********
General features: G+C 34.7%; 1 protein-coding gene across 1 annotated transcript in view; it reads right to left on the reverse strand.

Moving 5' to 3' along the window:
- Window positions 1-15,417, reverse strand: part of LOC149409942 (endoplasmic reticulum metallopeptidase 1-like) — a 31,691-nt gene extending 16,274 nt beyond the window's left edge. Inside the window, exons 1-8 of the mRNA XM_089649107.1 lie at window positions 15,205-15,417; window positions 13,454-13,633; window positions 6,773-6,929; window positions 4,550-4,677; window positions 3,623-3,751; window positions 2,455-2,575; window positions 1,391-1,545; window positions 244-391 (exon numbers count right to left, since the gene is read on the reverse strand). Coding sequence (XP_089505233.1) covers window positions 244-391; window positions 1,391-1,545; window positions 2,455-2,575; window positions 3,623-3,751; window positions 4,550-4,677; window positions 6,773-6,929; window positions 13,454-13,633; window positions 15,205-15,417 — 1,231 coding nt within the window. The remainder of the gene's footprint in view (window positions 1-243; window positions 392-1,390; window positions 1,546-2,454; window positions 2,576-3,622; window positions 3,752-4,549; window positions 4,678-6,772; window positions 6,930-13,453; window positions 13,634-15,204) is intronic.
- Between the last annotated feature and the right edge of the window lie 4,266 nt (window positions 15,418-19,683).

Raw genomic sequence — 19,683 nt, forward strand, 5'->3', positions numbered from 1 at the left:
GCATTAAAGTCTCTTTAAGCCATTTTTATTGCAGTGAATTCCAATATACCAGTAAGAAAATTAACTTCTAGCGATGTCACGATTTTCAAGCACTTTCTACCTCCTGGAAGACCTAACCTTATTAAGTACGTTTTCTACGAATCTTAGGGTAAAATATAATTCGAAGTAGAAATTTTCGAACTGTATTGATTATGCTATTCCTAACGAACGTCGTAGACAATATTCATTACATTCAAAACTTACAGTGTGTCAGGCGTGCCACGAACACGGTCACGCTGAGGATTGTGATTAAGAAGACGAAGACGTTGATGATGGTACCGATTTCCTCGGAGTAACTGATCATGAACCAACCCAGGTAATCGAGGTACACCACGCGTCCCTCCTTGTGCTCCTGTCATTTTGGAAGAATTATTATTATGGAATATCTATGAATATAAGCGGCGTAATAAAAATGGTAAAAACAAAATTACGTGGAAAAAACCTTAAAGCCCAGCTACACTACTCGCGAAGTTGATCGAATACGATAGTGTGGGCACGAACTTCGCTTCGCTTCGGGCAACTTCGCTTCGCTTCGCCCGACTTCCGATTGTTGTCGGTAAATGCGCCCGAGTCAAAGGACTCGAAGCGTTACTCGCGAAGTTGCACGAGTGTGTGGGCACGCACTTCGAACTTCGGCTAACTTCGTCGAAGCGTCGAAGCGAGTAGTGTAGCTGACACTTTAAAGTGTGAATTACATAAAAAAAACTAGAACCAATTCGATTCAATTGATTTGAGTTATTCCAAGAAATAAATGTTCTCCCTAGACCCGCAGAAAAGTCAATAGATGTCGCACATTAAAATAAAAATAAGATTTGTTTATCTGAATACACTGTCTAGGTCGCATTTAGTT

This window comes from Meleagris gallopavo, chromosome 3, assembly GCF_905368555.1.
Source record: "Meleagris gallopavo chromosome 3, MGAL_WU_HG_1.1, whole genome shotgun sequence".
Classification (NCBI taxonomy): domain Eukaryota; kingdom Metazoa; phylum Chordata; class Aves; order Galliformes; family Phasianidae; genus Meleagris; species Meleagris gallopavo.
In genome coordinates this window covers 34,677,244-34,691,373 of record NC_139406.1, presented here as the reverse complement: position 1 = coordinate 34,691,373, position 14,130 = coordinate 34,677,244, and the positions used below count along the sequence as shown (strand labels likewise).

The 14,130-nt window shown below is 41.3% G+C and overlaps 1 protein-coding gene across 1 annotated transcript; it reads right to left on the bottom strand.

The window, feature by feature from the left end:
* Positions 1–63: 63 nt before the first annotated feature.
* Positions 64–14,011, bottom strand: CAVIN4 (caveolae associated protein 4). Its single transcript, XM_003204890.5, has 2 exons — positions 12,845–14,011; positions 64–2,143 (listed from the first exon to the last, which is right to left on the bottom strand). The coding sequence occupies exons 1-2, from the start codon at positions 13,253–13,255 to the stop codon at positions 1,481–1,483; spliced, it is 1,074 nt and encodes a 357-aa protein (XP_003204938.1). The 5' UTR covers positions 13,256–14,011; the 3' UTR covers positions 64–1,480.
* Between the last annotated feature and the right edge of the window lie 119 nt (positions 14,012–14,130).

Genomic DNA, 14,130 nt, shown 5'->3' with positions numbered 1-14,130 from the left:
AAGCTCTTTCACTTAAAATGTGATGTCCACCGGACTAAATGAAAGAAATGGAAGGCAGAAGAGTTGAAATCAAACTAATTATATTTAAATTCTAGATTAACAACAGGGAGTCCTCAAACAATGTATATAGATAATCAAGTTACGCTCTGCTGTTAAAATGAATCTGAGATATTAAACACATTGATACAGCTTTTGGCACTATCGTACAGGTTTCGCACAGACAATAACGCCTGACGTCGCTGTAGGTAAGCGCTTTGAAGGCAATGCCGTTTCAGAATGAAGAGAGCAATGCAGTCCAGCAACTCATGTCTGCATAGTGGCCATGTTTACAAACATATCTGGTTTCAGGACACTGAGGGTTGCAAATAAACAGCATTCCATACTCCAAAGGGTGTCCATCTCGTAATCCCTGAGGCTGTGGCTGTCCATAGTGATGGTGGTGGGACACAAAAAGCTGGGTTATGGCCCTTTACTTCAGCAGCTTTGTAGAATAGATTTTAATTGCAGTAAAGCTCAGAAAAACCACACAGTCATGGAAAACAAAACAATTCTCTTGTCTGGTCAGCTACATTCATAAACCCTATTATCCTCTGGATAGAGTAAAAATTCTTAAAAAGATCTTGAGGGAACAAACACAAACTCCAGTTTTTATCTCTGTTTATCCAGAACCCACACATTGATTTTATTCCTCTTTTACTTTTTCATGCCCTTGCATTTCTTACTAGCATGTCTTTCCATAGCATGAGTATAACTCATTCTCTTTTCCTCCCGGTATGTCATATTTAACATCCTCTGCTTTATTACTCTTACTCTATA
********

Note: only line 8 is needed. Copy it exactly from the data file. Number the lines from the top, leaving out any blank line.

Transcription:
Source record: "Meleagris gallopavo chromosome 3, MGAL_WU_HG_1.1, whole genome shotgun sequence".